I call shotgun! The shotgun has been in use for well over 150 years, that shows the versatility of the design. Of course the shotguns of today don’t share too many common elements with their 1850’s contemporaries, the coach guns of the Old West. Much like the Glock of today has a little, but not much in common with the Colt 1851 Navy. Shotguns are still are still smooth bore and measured in gauges. That’s about where the similarity ends. There are so many shotgun designs available today; side by side and over under break actions, pump action, lever action, bolt action, semi-auto. What I want to examine is building a “good enough” tactical shotgun for 3 Gun and IPSC shotgun matches. It could probably be used to hunt with, or shot clays, but this shotgun will excel at a tactical roll. This would also make a stellar home defense gun, but of course the legal issues of using a firearm for self defense in Canada make it a complex legal issue if you ever brought it to bear.
The combat shotgun of today grew from the Winchester 1897 or Trench Gun that saw use by American Forces during the First World War. I’ll be building my tactical shotgun from a Remington 870 Express Tactical. Remington has been producing the 870 since 1951 with over 10 million of the gun in various configurations being manufactured.
What makes a Tactical Shotgun
In my opinion there are a few features that are essential to a good tactical shotgun.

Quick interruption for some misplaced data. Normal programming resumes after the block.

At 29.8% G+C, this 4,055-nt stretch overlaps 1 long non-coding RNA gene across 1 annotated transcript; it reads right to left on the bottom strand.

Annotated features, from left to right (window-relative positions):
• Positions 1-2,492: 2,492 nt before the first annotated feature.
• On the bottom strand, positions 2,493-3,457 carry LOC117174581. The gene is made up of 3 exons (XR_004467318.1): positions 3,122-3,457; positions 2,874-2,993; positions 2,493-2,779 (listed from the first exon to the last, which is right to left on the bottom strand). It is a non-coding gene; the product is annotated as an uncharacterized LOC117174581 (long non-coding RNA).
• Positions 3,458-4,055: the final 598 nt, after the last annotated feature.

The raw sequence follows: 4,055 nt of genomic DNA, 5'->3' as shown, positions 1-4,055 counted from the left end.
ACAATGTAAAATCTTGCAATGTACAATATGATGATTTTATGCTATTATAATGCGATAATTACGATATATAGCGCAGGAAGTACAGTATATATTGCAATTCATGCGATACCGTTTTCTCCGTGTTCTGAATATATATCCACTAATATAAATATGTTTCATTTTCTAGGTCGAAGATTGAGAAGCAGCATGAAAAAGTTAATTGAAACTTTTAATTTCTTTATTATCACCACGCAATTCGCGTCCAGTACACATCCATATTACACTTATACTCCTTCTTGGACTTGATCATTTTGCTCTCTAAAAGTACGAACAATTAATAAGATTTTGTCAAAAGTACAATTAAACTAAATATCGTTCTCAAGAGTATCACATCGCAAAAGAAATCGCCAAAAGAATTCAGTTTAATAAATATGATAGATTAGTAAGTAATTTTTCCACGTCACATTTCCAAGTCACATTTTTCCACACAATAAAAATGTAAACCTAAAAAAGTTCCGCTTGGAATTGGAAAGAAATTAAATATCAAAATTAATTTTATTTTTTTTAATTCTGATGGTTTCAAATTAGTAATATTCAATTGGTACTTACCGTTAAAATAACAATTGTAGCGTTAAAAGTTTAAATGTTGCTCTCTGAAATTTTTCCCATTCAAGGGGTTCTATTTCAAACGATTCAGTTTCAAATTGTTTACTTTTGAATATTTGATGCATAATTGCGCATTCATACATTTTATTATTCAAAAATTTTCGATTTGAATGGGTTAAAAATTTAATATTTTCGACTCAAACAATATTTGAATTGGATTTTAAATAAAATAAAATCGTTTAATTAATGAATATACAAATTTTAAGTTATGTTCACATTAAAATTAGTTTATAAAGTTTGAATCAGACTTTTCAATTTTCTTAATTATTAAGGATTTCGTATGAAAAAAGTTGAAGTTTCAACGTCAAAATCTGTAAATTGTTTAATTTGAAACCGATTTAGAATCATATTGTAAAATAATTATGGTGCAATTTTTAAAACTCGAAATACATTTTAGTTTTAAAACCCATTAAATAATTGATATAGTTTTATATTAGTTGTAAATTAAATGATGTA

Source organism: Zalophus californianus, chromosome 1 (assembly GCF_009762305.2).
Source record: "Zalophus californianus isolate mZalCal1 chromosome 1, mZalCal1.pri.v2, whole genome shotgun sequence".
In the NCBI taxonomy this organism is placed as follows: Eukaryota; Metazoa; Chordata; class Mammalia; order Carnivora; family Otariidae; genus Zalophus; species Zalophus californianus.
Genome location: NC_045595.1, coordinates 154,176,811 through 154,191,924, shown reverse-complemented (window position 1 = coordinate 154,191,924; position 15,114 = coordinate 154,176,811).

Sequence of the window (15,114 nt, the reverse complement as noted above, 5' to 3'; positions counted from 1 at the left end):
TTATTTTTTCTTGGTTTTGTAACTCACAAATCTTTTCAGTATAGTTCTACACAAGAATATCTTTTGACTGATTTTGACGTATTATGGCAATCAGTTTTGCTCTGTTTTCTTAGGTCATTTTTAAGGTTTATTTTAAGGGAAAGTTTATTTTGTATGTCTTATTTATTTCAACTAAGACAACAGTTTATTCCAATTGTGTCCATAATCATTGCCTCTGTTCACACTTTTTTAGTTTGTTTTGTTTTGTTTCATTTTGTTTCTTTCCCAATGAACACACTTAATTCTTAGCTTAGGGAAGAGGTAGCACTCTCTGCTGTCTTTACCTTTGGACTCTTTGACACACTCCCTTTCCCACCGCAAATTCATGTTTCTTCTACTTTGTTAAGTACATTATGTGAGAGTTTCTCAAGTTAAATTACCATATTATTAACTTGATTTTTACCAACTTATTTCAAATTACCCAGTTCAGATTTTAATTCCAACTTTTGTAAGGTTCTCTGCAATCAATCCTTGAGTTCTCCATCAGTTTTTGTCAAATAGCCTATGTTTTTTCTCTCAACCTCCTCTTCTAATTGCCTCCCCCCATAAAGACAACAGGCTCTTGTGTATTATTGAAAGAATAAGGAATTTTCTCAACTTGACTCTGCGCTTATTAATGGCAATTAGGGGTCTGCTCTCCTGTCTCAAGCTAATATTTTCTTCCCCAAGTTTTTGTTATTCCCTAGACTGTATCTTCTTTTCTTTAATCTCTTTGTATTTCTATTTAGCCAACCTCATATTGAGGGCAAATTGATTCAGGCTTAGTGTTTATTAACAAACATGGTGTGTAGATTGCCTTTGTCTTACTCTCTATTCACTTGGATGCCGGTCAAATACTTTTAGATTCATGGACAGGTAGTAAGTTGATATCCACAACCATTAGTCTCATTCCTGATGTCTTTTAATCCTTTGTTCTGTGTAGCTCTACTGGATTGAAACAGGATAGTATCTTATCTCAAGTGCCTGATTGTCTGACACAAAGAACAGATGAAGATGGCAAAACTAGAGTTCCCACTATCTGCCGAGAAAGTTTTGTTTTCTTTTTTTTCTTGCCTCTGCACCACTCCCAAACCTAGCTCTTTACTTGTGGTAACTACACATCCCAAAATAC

- Extreme reliability
- High capacity magazine
- Easy to see, easy to aim sights
- Compact design
Why the 870?
I’ve chosen the 870 as my platform for a couple of reasons. The first few reasons are the design. Pump action shotguns have very few parts that can fail, the require simple maintenance, and Remington and aftermarket parts are easy to get. The fourth reason is legal. In Canada a center fire long gun, like a shotgun or most rifles, may have unlimited capacity magazines if the action is manually operated, like a pump action in this case. Semi-Automatic designs on the other hand are limited to 5 rounds in the magazine at most. The 870 Express Tactical comes with a 7 round magazine. Semi-Auto also have more parts that need to be replaced and can require more maintenance. The fifth reason is that the 870 Express Tactical has a factory XS Ghost Ring Sight and a picatinny rail if I decide to mount an optic in the future. The sixth reason the the 870 Express Tactical has a factory 18.5 inch barrel with screw in RemChokes.